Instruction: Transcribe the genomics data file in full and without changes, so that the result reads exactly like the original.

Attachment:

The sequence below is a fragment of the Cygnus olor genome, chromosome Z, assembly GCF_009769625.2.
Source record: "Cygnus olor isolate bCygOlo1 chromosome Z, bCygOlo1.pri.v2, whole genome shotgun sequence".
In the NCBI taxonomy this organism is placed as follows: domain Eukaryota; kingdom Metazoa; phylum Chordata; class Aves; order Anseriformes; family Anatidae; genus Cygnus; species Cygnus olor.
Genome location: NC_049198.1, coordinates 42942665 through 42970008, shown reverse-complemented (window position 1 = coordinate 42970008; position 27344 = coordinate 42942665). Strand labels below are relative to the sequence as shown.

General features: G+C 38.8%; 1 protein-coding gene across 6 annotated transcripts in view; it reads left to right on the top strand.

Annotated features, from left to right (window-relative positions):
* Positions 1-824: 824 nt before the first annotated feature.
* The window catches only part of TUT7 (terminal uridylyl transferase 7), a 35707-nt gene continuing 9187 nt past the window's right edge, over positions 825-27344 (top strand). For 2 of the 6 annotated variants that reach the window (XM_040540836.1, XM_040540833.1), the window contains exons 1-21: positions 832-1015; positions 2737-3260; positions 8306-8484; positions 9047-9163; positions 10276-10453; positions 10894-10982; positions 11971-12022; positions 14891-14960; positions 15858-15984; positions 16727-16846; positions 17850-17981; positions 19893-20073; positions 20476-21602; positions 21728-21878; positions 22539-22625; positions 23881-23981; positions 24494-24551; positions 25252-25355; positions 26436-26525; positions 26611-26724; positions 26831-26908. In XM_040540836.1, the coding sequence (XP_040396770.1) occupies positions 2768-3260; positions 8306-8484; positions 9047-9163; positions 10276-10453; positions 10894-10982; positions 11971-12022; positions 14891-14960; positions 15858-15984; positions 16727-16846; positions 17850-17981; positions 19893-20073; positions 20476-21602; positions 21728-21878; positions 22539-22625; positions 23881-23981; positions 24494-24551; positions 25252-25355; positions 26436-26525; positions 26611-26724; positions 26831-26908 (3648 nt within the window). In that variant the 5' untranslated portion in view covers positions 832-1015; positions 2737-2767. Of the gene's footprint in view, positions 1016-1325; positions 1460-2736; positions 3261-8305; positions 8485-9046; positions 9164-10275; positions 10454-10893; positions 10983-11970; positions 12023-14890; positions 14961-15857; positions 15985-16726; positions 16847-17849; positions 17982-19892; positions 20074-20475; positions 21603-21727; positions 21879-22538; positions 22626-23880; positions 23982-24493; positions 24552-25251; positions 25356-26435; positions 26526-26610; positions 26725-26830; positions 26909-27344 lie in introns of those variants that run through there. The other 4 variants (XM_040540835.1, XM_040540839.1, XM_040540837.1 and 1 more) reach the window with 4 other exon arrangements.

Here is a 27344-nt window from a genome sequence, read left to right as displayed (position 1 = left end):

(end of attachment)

The sequence below is a fragment of the Cygnus olor genome, chromosome Z, assembly GCF_009769625.2.
Source record: "Cygnus olor isolate bCygOlo1 chromosome Z, bCygOlo1.pri.v2, whole genome shotgun sequence".
In the NCBI taxonomy this organism is placed as follows: domain Eukaryota; kingdom Metazoa; phylum Chordata; class Aves; order Anseriformes; family Anatidae; genus Cygnus; species Cygnus olor.
Genome location: NC_049198.1, coordinates 42942665 through 42970008, shown reverse-complemented (window position 1 = coordinate 42970008; position 27344 = coordinate 42942665). Strand labels below are relative to the sequence as shown.

General features: G+C 38.8%; 1 protein-coding gene across 6 annotated transcripts in view; it reads left to right on the top strand.

Annotated features, from left to right (window-relative positions):
* Positions 1-824: 824 nt before the first annotated feature.
* The window catches only part of TUT7 (terminal uridylyl transferase 7), a 35707-nt gene continuing 9187 nt past the window's right edge, over positions 825-27344 (top strand). For 2 of the 6 annotated variants that reach the window (XM_040540836.1, XM_040540833.1), the window contains exons 1-21: positions 832-1015; positions 2737-3260; positions 8306-8484; positions 9047-9163; positions 10276-10453; positions 10894-10982; positions 11971-12022; positions 14891-14960; positions 15858-15984; positions 16727-16846; positions 17850-17981; positions 19893-20073; positions 20476-21602; positions 21728-21878; positions 22539-22625; positions 23881-23981; positions 24494-24551; positions 25252-25355; positions 26436-26525; positions 26611-26724; positions 26831-26908. In XM_040540836.1, the coding sequence (XP_040396770.1) occupies positions 2768-3260; positions 8306-8484; positions 9047-9163; positions 10276-10453; positions 10894-10982; positions 11971-12022; positions 14891-14960; positions 15858-15984; positions 16727-16846; positions 17850-17981; positions 19893-20073; positions 20476-21602; positions 21728-21878; positions 22539-22625; positions 23881-23981; positions 24494-24551; positions 25252-25355; positions 26436-26525; positions 26611-26724; positions 26831-26908 (3648 nt within the window). In that variant the 5' untranslated portion in view covers positions 832-1015; positions 2737-2767. Of the gene's footprint in view, positions 1016-1325; positions 1460-2736; positions 3261-8305; positions 8485-9046; positions 9164-10275; positions 10454-10893; positions 10983-11970; positions 12023-14890; positions 14961-15857; positions 15985-16726; positions 16847-17849; positions 17982-19892; positions 20074-20475; positions 21603-21727; positions 21879-22538; positions 22626-23880; positions 23982-24493; positions 24552-25251; positions 25356-26435; positions 26526-26610; positions 26725-26830; positions 26909-27344 lie in introns of those variants that run through there. The other 4 variants (XM_040540835.1, XM_040540839.1, XM_040540837.1 and 1 more) reach the window with 4 other exon arrangements.

Here is a 27344-nt window from a genome sequence, read left to right as displayed (position 1 = left end):